Qualified vs. Non-qualified Retirement Plans: An Overview
Employers create qualified and non-qualified retirement plans with the intent of benefiting employees. The Employee Retirement Income Security Act (ERISA), enacted in 1974, was intended to protect workers' retirement income and provide a measure of information and transparency.
In simplest terms, a qualified retirement plan is one that meets ERISA guidelines, while a non-qualified plan falls outside of ERISA guidelines. Qualified plans include 401(k), profit sharing plans, 403(b), and Keogh (HR-10) plans. Non-qualified plans include deferred-compensation, split-dollar life insurance, and executive bonus plans.
The tax implications for the two plan types are also different. Except for a simplified employee pension (SEP), individual retirement accounts (IRAs) plans are not created by an employer and are not qualified plans.
- A qualified retirement plan meets the guidelines set out by ERISA.
- Qualified plans qualify for certain tax benefits and government protection.
- Non-qualified plans do not meet all ERISA stipulations.
- Non-qualified plans are generally offered to executives and other key personnel whose needs cannot be met by an ERISA-qualified plan.
Qualified plans are designed to meet ERISA guidelines and, as such, qualify for added tax benefits on top of those received by regular retirement plans, such as IRAs. Employers deduct an allowable portion of pretax dollars from the employee's wages for investment in the qualified plan. The contributions and earnings then grow tax-deferred until withdrawal.
A qualified plan may have a defined contribution or a defined benefit structure. In a defined contribution plan, employees select investments, and the retirement amount will depend on the decisions they made. With a defined benefit structure there is a guaranteed payout amount and risk of investing transfers to the employer.
To qualify as an ERISA plan, plan sponsors must meet several guidelines regarding participation, vesting, benefit accrual, funding, and plan information.
Many employers will offer primary employees non-qualified plans as part of a benefit or executive package. Non-qualified plans are those that are not eligible for tax-deferral benefits under ERISA. Consequently, deducted contributions for non-qualified plans are taxed when the income is recognized. In other words, the employee will pay taxes on the funds before they are contributed to the plan.
In most cases, the employer may not deduct any contributions made to non-qualified plans.
The main difference between the two plans is the tax treatment of deductions by employers, but there are other differences. Qualified plans have tax-deferred contributions from the employee, and the employer may deduct amounts they contribute to the plan. Non-qualified plans use after-tax dollars to fund the plan and, in most cases, the employer cannot claim their contributions as a tax deduction.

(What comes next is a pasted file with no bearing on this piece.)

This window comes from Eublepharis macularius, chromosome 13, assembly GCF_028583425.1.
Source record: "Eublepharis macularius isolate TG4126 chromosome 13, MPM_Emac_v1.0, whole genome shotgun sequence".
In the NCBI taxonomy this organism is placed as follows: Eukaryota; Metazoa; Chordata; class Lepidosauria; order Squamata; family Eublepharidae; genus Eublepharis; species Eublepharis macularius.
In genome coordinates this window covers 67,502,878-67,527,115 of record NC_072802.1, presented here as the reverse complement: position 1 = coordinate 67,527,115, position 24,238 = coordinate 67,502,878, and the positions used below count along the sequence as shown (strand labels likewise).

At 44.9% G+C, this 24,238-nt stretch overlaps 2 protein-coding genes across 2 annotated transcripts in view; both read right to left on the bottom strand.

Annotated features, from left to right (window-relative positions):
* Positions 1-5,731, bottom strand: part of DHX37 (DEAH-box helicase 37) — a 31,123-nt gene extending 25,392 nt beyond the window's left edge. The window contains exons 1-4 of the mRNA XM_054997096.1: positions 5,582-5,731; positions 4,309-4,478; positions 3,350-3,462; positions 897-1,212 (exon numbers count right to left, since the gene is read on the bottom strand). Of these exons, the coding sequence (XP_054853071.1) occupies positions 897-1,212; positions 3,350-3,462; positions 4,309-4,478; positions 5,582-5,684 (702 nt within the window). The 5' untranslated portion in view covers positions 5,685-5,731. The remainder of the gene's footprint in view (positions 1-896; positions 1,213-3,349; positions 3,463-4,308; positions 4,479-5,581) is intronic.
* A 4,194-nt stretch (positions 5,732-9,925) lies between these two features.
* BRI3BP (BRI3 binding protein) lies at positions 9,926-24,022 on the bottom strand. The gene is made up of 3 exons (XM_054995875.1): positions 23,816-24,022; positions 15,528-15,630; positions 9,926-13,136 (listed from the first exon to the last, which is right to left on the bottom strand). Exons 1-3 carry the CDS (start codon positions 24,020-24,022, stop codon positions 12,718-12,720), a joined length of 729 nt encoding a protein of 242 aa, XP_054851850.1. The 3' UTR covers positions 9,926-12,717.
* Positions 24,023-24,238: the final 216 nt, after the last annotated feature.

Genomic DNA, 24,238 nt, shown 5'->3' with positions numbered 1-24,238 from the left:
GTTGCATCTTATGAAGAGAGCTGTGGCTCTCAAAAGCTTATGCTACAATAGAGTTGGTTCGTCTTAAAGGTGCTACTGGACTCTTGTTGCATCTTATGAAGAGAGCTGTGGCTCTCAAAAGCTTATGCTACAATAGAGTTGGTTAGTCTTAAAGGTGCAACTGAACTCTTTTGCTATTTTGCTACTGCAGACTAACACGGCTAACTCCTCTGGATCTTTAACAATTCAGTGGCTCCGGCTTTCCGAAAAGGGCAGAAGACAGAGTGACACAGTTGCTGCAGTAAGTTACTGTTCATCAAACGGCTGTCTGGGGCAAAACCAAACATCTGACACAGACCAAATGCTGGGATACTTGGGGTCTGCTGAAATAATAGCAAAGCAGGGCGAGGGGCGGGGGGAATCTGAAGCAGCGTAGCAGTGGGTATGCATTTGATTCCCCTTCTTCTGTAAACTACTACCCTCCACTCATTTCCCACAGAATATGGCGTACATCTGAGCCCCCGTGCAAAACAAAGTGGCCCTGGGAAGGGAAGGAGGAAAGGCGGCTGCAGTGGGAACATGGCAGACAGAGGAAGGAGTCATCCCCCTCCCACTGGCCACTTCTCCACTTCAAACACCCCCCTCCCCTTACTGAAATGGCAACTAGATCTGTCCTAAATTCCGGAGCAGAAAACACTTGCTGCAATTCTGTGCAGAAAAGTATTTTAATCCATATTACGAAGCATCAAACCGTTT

A plan must meet several criteria to be considered qualified, including:
- Disclosure – Documents about the plan's framework and investments must be available to participants upon request.
- Coverage – A specified portion of employees, but not all, must be covered.
- Participation – Employees who meet eligibility requirements must be permitted to participate.
- Vesting – After a specified duration of employment, a participant's rights to pensions are non-forfeitable benefits.
- Nondiscrimination – Benefits must be proportionately equal in assignment to all participants to prevent excessive weighting in favor of higher paid employees.
Non-qualified plans are often offered to key executives and other select employees. They can be designed to meet the specific needs of these employees when qualified plans cannot meet those needs.
Thomas M. Dowling, CFA, CFP®, CIMA®
Aegis Capital Corp, Hilton Head, SC
A qualified retirement plan is included in Section 401(a) of the Tax Code and falls under the jurisdiction of ERISA guidelines. Employee and/or employer contributions are distinct from the employer’s balance sheet and are owned by the employee. There are more restrictions to a qualified plan, such as limited deferral amounts and employer contribution amounts. Examples of these are 401(k) and 403(b) plans.
A non-qualified plan does not fall under ERISA guidelines so they do not receive the same tax advantages. They are considered to be assets of the employer and can be seized by creditors of the company. If the employee quits, they will likely lose the benefits of the non-qualified plan. The advantages are no contribution limits and more flexibility. Executive Bonus Plan is an example.